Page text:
NK markers are expressed on a high percentage of virus-specific CD8+ and CD4+ T cells

Mark K. Slifka, Robb R. Pagarigan, J. Lindsay Whitton

Research output: Contribution to journalArticlepeer-review

217 Scopus citations

Abstract

NK cells have been phenotypically defined by the expression of specific markers such as NK1.1, DX5, and asialo-GM1 (ASGM1). In addition to NK cells, a small population of CD3+ T cells has been shown to express these markers, and a unique subpopulation of NK1.1+ CD3+ T cells that expresses an invariant TCR has been named 'NKT cells.' Here, we describe NK marker expression on a broad spectrum of MHC class I- and MHC class II-restricted T cells that are induced after acute viral infection. From 5 to > 500 days post lymphocytic choriomeningitis virus (LCMV) infection, more than 90% of virus- specific CD8+ and CD4+ T cells coexpress one or more of these three prototypical NK markers. Furthermore, in vivo depletion of NK cells with anti-ASGM1 Ab resulted in the removal of 90% of virus-specific CD8+ T cells and 50-80% of virus-specific CD4+ T cells. This indicates that studies using in vivo depletion to determine the role of NK cells in immune defense could potentially be misinterpreted because of the unintended depletion of Ag- specific T cells. These results demonstrate that NK Ags are widely expressed on the majority of virus-specific T cells and indicate that the NK and T cell lineages may not be as distinct as previously believed. Moreover, the current nomenclature defining NKT cells will require comprehensive modification to include Ag-specific CD8+ and CD4+ T cells that express prototypical NK Ags.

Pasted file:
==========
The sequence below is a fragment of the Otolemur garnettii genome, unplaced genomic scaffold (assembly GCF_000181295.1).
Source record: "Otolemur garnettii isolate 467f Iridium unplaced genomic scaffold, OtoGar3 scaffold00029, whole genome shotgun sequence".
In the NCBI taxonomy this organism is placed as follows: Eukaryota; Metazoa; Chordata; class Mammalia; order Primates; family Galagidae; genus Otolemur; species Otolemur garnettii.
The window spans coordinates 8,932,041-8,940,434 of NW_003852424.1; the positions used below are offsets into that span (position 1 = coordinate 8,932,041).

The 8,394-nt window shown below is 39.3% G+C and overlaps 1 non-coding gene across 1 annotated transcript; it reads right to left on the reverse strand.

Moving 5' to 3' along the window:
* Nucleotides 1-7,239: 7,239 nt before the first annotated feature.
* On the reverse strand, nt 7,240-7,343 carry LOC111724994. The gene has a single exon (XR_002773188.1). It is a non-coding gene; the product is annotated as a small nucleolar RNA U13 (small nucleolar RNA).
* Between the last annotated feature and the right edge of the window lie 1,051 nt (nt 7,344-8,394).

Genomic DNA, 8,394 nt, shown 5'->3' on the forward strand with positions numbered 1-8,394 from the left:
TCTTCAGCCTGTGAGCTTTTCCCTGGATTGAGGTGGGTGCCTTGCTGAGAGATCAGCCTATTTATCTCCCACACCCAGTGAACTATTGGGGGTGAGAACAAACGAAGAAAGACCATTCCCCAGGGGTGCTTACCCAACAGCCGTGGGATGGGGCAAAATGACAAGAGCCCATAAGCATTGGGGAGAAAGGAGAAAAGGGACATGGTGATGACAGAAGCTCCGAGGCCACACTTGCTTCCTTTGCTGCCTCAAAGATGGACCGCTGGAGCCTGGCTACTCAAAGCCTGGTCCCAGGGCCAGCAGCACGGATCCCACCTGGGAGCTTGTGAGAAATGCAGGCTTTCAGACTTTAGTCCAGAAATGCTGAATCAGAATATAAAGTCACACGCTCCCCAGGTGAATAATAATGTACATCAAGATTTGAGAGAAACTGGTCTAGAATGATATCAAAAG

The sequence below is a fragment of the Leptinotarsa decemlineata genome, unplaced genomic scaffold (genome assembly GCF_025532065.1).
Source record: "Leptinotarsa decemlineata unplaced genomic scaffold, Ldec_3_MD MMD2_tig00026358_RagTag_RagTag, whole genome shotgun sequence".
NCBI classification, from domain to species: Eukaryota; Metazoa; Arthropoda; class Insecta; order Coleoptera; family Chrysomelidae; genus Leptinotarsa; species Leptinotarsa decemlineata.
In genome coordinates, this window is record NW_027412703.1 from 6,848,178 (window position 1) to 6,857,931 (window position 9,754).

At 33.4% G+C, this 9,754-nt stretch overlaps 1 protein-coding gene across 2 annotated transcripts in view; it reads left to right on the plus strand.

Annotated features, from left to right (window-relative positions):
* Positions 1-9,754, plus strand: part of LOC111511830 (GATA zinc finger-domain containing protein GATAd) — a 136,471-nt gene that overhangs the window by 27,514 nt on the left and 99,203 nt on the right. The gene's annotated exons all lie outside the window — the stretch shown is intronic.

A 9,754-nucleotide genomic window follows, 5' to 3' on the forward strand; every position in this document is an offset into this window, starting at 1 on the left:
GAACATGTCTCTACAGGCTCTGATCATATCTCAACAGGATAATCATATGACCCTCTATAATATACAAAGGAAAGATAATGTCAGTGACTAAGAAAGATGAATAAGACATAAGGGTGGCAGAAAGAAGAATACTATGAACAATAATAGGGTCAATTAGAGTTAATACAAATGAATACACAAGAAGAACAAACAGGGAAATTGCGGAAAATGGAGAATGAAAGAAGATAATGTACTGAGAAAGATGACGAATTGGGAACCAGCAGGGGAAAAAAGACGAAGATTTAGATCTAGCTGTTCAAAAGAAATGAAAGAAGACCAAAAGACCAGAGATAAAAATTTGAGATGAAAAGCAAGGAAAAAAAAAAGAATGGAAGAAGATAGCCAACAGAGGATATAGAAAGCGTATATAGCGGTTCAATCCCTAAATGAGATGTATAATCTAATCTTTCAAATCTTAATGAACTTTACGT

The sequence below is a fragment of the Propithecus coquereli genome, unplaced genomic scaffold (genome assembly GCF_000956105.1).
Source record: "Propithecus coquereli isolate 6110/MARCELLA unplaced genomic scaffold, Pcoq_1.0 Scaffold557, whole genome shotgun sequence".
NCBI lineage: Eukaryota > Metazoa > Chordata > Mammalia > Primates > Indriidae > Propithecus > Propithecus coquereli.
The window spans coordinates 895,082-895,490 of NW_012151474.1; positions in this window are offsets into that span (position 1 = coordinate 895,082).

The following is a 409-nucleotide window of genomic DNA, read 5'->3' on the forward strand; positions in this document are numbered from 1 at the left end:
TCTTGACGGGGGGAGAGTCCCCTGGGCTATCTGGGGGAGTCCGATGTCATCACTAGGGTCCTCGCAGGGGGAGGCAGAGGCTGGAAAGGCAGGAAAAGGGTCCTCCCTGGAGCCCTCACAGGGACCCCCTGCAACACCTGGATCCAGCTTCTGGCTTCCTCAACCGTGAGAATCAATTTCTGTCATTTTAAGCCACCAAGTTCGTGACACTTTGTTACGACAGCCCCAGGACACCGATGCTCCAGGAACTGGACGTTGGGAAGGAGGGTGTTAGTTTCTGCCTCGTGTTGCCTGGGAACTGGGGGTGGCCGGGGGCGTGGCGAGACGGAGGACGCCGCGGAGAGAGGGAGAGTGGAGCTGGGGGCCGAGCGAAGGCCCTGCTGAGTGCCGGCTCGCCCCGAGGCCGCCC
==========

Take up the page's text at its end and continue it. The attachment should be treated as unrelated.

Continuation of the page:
Original languageEnglish (US)
Pages (from-to)2009-2015
Number of pages7
JournalJournal of Immunology
Volume164
Issue number4
DOIs
StatePublished - Feb 15 2000
Externally publishedYes

ASJC Scopus subject areas

  • Immunology and Allergy
  • Immunology

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